However, experts are predicting a move from the most popular Nordmann tree to the US favourite - and more needle-fast - Pinus contorta (lodgepole pine) in coming years.
Managing director Sadie Lynes of Berkshire-based Christmas tree wholesaler Jadecliff, which sells 120,000 trees a year, said: "Christmas trees will become a thing of the past if we always have a warm autumn. You can't sell trees that can't hold their needles."
Myerscough College arboriculture lecturer Duncan Slater said the weather would remain cold enough for Christmas trees to be felled, when they have stopped growing in most of the country. "This is a problem for people growing trees in the South, if the climate gets three or four degrees warmer. The end growth could be soft (if autumn is warm). But the American lodgepole pine could be the answer."
Royal Botanic Gardens, Kew arboretum head Tony Kirkham said day-length, rather than warmth, was the most important factor that determines when Christmas trees stop growing.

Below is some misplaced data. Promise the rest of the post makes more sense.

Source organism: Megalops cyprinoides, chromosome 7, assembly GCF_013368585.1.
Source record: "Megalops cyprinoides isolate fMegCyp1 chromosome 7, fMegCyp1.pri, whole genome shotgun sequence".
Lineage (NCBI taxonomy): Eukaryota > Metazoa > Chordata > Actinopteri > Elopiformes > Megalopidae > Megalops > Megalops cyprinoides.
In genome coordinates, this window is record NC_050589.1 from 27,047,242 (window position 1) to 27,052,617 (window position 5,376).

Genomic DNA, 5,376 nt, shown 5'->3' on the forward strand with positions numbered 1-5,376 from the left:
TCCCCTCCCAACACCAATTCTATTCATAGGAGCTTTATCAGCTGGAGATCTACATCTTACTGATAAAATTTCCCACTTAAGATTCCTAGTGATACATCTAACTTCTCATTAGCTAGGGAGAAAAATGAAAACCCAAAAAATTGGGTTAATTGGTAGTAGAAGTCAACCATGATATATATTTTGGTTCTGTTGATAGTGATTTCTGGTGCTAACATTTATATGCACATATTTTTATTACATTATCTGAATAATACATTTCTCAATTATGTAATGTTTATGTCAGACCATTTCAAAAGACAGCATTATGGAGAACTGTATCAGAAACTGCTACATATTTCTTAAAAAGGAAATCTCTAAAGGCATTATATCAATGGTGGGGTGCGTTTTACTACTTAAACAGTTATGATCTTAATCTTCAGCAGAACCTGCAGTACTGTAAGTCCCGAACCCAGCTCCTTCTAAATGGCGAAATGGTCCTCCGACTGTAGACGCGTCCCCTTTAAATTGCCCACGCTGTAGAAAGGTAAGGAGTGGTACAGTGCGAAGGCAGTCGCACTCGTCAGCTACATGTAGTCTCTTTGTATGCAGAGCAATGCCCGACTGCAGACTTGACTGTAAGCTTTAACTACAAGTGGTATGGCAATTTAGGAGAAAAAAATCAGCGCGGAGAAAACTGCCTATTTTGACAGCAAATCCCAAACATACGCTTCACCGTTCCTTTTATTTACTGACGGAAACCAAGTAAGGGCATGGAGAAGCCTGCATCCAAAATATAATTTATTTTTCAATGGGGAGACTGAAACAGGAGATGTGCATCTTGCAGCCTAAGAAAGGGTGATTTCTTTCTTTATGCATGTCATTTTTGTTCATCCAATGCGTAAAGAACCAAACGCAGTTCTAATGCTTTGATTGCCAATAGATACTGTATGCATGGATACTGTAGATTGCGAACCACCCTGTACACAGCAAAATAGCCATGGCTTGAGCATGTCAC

"There has been a problem this year with needle drop from Nordmann trees sold as needle-fast and, I assume, that is because they are being cut earlier. Even needle-fast trees drop their needles eventually. Ten years ago everyone bought a Picea abies, which became a skeleton before New Year and now most growers are growing Nordmanns. Demand has grown and they are having to cut earlier to keep up. But most trees become dormant on day-length, rather than temperature.
"Quality has improved dramatically in the past 10 years, with more effort going into growing Christmas trees as a crop, rather than the sparse things we used to get.
"Years ago, if you had a Nordmann you were considered well-off - now most people say it's the only Christmas tree available. It's a fantastic tree for £25. But there could be a trend to change again. It could be the Wollemi pine in 25 years' time. Pines are more needle-fast."
Meanwhile, UK-grown tree sales may have reached record levels, according to early indications, and realised higher prices after imports fell. Despite this, DIY chain B&Q started a price war, cutting 180-210cm trees to £24.98, with Wyevale selling them at £34.99 and Homebase at £39.99.